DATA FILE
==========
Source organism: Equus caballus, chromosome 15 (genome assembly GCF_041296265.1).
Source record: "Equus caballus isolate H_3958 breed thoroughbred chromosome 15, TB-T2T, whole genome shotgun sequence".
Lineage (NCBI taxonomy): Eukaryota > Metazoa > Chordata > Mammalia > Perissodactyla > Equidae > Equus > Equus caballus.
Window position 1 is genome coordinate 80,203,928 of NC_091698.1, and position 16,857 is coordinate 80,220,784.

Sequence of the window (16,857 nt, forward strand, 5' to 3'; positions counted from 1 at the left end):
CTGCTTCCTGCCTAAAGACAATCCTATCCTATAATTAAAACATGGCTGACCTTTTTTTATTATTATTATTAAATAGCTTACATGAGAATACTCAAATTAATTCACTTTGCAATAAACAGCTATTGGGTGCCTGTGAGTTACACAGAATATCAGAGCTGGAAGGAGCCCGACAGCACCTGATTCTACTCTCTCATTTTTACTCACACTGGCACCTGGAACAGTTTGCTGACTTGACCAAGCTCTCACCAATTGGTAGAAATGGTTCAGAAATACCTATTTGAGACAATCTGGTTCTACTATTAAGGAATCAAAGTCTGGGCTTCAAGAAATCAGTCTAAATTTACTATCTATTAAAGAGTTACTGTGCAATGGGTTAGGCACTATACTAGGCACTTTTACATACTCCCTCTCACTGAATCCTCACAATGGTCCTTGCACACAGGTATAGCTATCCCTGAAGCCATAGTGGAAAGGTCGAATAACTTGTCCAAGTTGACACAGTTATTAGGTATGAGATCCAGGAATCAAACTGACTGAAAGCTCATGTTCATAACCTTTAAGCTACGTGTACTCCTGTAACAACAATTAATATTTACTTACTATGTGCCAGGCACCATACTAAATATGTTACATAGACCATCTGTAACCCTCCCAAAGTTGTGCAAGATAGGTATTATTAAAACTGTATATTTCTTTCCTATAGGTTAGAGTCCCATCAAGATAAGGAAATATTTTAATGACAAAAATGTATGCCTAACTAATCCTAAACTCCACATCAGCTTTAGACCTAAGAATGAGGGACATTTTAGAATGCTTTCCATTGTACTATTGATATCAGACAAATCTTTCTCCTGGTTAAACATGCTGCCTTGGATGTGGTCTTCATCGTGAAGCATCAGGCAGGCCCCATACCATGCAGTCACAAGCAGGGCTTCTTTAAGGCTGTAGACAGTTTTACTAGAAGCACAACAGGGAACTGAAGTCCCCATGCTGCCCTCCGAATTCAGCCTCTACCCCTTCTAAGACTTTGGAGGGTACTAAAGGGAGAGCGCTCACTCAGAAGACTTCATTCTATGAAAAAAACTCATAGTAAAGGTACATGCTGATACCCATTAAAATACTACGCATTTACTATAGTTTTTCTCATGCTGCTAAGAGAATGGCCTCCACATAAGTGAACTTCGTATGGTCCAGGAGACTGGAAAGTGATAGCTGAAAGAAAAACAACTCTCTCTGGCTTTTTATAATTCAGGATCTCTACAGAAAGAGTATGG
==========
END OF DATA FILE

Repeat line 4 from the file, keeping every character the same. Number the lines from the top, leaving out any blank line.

Window position 1 is genome coordinate 80,203,928 of NC_091698.1, and position 16,857 is coordinate 80,220,784.